BuzzFeed Defends “Ghost of Kiev” Propaganda, Ukraine now admits was False

  • Reporters admit that Ukraine stories are propaganda and likely untrue, report them anyway
  • All objectivity shed to pursue war aims of Ukraine against Russia
  • Promoting the “Ghost of Kiev” meme because it makes Ukrainians feel good during the conflict with Russia

OUR RATING: Major Negligence. MSNBC-level basic journalistic negligence

Indicted Outlet: Christopher Miller, Isobel Koshiw, Pete Kiehart | BuzzFeedNews | Link | Archive | 2/27/22

In this BuzzFeedNews story the authors Christopher Miller, Isobel Koshiw, and Pete Kiehart justify broadcasting fake news such as that about the “Ghost of Kiev” that is obviously false war propaganda on the idea that it gives their preferred side in the conflict hope.

Spoiler alert: the Ukraine admitted the “Ghost of Kiev” was all made up! [1]

Major Violations:

  • Obviously false war propaganda
  • No Evidence to Support
  • Not Objective

To recap: after the February 2022 invasion of Ukraine by Russia, a story spread around social media that a heroic Ukraine pilot had downed 11 Russians, making him the first air ace of the modern age. The so-called “Ghost of Kiev” was given superhero status among the cacophony of people supporting the Ukraine.

Let’s start this fact-check by saying that it’s now abundantly clear that the “Ghost of Kiev” story is made up. [2] Even the Ukraine is admitting it was all made up. [3] The pilot was never alive. [4] There’s nothing true to this story.

The Ukraine let this lie linger from February to May of 2022.

The media was careful not to bite too hard on this very outlandish tale. Even by mid-March 2022, outlets as sloppy as Politifact were cautious. [5]

By March 3rd, even the hoax-loving New York Times was saying the “Ghost of Kiev” and the “Snake Island” stories were probably war propaganda. [6]

So what did BuzzFeed say in their headline:

Whether they’re well documented or urban legend, these stories are boosting Ukraine’s resistance.

That’s a nice way of saying the truth doesn’t matter.

And that judgment might seem too strong, so let’s review the rest of the article:

Though many examples of heroism have been documented by videos and photos, some are hard to verify, and there are already a few that seem to be urban myths. Perhaps the most famous early example is the viral tale of “The Ghost of Kyiv,” a single pilot who some believe single-handedly shot down six Russian fighter jets.

But all these stories, combined with President Volodymyr Zelensky’s popular and defiant videos where he stands firm in Kyiv and exhorts all his fellow citizens to take up the fight, add up to a national narrative of bravery for a people who have fewer soldiers and fewer weapons than Putin’s forces.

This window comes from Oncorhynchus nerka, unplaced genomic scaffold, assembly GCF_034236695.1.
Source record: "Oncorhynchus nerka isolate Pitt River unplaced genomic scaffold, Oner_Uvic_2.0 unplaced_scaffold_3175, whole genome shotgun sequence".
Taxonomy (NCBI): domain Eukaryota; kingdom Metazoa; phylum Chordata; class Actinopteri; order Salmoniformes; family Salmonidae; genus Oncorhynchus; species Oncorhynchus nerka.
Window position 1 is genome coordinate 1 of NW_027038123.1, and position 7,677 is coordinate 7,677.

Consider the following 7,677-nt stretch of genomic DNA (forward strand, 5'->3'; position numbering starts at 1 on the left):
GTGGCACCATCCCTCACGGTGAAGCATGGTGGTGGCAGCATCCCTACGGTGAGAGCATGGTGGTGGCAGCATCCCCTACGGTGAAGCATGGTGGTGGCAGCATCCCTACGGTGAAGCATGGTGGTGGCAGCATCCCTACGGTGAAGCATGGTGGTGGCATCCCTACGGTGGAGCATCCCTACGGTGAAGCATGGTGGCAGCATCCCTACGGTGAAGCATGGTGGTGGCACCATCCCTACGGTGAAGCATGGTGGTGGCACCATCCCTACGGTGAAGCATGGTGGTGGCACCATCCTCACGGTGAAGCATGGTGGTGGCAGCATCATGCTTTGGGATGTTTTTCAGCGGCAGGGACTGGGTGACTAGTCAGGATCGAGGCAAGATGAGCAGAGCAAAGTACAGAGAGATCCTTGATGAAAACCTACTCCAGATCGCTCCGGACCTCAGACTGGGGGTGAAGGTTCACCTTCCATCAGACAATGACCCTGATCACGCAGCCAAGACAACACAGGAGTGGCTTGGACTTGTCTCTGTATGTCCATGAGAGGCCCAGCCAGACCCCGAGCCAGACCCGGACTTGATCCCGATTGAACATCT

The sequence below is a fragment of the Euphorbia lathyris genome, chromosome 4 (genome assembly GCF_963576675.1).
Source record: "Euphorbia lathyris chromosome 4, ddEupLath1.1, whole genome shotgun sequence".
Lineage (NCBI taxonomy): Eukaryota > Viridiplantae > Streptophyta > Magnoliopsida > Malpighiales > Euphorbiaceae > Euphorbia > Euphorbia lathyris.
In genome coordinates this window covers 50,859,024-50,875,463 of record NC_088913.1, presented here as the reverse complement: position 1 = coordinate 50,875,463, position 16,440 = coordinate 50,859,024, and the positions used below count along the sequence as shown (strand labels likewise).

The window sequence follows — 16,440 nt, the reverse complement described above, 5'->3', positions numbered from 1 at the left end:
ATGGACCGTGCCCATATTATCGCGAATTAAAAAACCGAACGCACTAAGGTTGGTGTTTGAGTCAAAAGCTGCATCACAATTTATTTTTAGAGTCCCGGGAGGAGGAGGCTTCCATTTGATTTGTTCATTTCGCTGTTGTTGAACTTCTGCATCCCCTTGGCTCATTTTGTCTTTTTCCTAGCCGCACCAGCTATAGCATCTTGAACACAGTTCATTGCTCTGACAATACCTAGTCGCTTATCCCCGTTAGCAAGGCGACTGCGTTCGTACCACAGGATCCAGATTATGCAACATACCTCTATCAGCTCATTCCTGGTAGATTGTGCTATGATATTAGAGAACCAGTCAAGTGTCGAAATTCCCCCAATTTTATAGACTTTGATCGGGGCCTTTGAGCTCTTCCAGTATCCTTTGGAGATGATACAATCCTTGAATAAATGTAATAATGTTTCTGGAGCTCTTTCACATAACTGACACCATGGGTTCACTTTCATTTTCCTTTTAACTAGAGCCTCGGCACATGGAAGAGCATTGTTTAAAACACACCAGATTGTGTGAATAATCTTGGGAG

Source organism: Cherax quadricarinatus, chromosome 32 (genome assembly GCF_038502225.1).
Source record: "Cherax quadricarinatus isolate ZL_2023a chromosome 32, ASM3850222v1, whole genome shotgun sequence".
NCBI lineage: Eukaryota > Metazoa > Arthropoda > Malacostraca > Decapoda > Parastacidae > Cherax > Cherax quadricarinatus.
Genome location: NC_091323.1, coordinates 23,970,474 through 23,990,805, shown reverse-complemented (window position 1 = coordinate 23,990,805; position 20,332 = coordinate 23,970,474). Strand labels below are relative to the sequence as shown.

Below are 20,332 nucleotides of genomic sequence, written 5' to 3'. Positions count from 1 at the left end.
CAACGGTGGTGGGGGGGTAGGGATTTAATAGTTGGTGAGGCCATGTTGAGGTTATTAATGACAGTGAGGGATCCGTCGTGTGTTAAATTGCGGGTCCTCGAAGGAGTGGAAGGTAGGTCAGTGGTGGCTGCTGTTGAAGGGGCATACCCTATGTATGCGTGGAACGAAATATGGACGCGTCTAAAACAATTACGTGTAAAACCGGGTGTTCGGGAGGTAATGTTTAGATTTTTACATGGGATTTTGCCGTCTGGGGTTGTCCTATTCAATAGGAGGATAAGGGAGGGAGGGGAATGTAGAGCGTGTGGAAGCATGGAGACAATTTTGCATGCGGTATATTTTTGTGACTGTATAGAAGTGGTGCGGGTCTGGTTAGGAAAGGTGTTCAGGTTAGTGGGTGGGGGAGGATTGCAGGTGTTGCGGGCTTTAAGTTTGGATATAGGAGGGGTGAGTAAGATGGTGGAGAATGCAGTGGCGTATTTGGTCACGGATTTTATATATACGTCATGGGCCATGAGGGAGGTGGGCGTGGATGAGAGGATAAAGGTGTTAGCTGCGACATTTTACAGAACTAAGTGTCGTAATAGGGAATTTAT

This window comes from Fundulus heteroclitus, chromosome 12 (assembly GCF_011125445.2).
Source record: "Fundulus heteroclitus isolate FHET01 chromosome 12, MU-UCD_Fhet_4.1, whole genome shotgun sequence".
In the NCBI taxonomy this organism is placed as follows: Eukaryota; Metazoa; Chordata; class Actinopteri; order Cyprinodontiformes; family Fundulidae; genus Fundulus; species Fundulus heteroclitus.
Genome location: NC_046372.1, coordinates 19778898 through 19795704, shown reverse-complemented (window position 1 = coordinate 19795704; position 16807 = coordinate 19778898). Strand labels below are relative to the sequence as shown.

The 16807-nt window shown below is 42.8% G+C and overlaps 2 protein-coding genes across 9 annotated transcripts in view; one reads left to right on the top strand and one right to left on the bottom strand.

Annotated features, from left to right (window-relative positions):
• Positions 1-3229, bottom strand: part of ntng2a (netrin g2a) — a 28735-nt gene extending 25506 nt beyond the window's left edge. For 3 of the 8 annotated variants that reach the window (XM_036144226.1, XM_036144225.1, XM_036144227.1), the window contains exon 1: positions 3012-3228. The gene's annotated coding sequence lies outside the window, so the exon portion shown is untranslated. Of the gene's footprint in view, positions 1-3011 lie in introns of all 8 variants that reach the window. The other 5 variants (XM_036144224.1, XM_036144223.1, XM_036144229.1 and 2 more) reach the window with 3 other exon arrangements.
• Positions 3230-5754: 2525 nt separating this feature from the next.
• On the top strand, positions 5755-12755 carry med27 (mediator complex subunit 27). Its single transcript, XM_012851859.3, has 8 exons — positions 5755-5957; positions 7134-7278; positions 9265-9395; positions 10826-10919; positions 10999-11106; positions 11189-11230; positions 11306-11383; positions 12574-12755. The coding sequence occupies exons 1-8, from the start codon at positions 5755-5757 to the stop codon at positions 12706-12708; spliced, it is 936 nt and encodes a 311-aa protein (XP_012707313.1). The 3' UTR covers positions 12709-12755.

“When you see all that, you feel like the whole nation is against this aggression. And it’s really hard to fight the whole nation,” Maria Popova, a Ukrainian communications professional in Kyiv, told BuzzFeed News. “The general feeling is that we are ready to fight here, and we are really angry.”

Yes, that’s saying that the stories are false but they’re having a positive impact so we should take that into account.

Of course war propaganda is going to make citizens feel good about their country, a point lost on these reporters.

Readers have heard left-wing media elites preening and lecturing for years about the impact of ‘disinformation’ and ‘misinformation’ corrupting our politics. Those standards apparently don’t apply in wartime, where one would think the attachment to the truth and to accuracy would be most important.

The first casualty in war is truth. [7] And the media exists not to be a shameless mouthpiece for elite-sanctioned sides, but as objective reporters relaying news that has been verified.

The article even goes on to report on the Snake Island myth as another potential lie serving a higher purpose.

It really seems pointless to continue fact-checking this article when the authors are admitting that they are fine with lying in service to the cause.

Any outlet employing these tactics ought to be boycott. Any outlet employing reporters content to tell lies and uncritically repeat war propaganda belong instead as press agents paid by the military, not as part of a supposedly free media.

People expect the military to ‘spin’ the news, but they deserve to have the media tell them the truth.

Many of the memes and anecdotes relayed in this article have been debunked, but one wonders whether the authors even care.

The media lies pushed and promoted during the Russian invasion of Ukraine are an ongoing scandal and industry shame.

OUR RATING: Major Negligence. MSNBC-level basic journalistic negligence

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